With the wrath of the Media Tribunal upon us, some are starting to question the purpose of journalism education and independent news if such regulations are implemented. If government pushes the bill forward, our country is no different to the Stalinist Russia of media censorship by the state. As if policing one’s thoughts and right to information is not enough, the line between freedom of expression and inciting violence becomes blurred and as long as one’s actions can potentially incite violence, even the most radical can confidently use the Constitution as a breastplate against the arrows of public outcry.
This article was originally written for The Oppidan Press campus newspaper, Rhodes University.
05 September, 2010
Being a part of the Highway Africa conference gave me a chance to meet some of Africa’s finest media professionals. God fearing and dedicated Remmy Nweke, the first Nigerian to be recognized in all his international prizes, is one such person. He is the Senior Reporter and Head of Information and Communications Technology (ICT) desk at Champion Newspapers Limited in Lagos, Nigeria. He is also the editor of the award-winning blog, ITRealms Online.
Nweke sees blogging as a semi-occupation. “You can call it my hobby, and a serious hobby at that,” he remarks. Nweke’s work keeps him busy as he has to be online most of the time, especially after closing work. According to Nweke, this requires discipline and a supportive family and wife. He is the first in a family of ten and is married to a trained journalist, Mrs Nkemdilim Nweke. When he was in primary school and even afterwards, Nweke usually worked on weekends with his father in order to earn money for his school fees. “I believe so much in hard work,” he says.
Hard work is definitely a large contributing factor to Nweke’s many achievements. “There is no year since 2002 that my journalism work is not professionally recognized,” Nweke says. As a founding editorial member of Highway Africa News Agency (HANA), he won the first ever HANA-SABC Journalist of the Year award. He is also the first Nigerian to ever be elected into the HANA editorial board. At this year’s Highway Africa Conference, he was the first runner up at the Telkom-Highway Africa New Media Awards.
Amongst his other great achievements is being the runner up in research and innovation at the African Information Society awards organized by the United Nations Economic Community for Africa (UNECA). He was also presented an award in the category of the Information Technology (IT) business solution for the second time at the 2005 African Siemens Profile awards held in South Africa. These are just a few of the numerous awards Nweke has bagged and there is no doubt that more are on the way. Nigeria has a reason to be proud.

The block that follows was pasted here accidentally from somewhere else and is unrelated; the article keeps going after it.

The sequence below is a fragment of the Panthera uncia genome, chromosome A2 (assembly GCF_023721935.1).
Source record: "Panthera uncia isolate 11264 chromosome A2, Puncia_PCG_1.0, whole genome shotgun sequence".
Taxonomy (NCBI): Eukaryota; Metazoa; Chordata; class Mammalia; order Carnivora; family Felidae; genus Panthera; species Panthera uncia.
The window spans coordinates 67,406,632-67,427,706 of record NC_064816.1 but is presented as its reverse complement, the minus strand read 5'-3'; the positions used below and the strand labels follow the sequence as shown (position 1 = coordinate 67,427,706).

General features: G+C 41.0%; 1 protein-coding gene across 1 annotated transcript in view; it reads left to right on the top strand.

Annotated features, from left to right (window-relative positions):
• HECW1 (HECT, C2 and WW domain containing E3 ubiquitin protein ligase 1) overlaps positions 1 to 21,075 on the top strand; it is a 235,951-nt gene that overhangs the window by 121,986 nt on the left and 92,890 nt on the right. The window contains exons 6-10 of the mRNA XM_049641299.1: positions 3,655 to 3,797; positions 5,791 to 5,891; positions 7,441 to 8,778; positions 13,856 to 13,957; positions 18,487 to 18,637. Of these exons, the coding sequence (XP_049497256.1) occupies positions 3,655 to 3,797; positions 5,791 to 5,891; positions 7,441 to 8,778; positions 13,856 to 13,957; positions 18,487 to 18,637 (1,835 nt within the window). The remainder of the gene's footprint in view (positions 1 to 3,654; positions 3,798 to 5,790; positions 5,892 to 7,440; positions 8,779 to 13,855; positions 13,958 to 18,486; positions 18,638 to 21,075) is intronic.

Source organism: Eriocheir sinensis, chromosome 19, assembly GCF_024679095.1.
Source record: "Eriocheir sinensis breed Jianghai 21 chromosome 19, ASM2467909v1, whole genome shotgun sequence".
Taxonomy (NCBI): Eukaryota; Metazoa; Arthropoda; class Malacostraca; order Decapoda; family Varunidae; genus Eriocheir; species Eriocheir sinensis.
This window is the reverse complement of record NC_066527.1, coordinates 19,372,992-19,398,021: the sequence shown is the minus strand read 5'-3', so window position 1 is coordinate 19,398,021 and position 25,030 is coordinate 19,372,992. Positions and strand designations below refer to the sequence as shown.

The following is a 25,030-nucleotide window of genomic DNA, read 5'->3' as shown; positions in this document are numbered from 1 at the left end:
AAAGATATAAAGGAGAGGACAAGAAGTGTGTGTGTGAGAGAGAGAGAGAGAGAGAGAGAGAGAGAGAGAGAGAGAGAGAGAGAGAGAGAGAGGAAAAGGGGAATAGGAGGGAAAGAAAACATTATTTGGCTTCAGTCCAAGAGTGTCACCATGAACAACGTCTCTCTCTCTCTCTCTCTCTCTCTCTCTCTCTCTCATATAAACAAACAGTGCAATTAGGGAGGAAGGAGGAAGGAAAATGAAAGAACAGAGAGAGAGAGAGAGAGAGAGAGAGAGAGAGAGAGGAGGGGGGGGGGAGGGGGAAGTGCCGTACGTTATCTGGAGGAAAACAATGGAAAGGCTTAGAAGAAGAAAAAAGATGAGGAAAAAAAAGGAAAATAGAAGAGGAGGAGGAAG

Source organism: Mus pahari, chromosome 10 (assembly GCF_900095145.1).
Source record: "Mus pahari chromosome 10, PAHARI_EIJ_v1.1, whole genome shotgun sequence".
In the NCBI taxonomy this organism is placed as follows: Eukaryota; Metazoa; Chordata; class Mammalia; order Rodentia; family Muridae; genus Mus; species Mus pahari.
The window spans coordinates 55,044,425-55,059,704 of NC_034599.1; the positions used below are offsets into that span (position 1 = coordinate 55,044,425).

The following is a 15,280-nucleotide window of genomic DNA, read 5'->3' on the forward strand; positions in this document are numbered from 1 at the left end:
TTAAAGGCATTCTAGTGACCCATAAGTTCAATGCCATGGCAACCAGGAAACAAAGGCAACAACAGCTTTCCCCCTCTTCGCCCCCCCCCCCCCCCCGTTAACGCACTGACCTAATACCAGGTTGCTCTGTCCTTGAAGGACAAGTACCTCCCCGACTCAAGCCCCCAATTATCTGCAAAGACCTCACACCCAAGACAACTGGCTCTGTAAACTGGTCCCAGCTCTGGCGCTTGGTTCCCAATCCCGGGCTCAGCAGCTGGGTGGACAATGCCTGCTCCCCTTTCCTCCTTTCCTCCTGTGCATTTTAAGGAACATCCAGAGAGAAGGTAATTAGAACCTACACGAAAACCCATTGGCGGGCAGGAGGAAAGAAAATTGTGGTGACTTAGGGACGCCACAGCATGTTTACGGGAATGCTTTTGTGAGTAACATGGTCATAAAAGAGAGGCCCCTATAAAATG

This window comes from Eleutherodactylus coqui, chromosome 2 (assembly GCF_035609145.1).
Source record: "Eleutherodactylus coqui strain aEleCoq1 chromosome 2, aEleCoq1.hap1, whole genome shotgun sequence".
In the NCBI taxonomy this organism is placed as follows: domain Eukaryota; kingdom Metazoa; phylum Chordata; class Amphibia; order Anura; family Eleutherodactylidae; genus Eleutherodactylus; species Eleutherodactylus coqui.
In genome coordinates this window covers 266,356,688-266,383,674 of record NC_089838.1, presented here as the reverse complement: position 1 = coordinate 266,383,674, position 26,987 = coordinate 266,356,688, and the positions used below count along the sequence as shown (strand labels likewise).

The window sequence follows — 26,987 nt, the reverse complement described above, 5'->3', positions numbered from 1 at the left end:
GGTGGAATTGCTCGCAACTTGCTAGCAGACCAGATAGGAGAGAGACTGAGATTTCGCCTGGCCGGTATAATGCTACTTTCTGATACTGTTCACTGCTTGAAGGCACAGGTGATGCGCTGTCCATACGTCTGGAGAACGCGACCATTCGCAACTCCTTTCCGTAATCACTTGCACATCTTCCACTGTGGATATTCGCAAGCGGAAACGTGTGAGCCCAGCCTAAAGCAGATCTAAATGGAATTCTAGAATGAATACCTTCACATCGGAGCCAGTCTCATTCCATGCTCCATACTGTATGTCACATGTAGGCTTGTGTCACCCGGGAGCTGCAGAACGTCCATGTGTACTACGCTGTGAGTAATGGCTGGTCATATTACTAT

Ever since Nweke read about Nigeria’s first President, the late Dr. Nnamdi Azikiwe, he has always wanted to be a reporter. “ I always wanted to contribute to the growth of my society, which now has become a global village; in the fight against injustice and other social vices and I think that journalism offers me that opportunity, more so to educate and entertain the populace and improve the condition of lives around me through my writings”.
Nweke graduated from The Institute of Journalism and Management Education in Enugu, Nigeria with a Diploma in Journalism and a Diploma in Computer Studies. He went on to receive his Advanced Diploma in Journalism and also completed a Post Graduate Diploma programme in Contemporary Diplomacy with the University of Malta in collaboration with Diplo Foundation in 2006. He recently defended his Master of Art (MA) in Contemporary Diplomacy with the University of Malta.
According to Nweke, blogging is a valuable tool for journalists to market themselves online as they remain active in this information age by communicating well with people and reporting their activities. “The role of journalists in today’s society is to embrace technology, especially ICT as it portends the tripod for the future survival as the information century unfolds”. Nweke also emphasizes the importance of training and retraining as it leads to eventual success.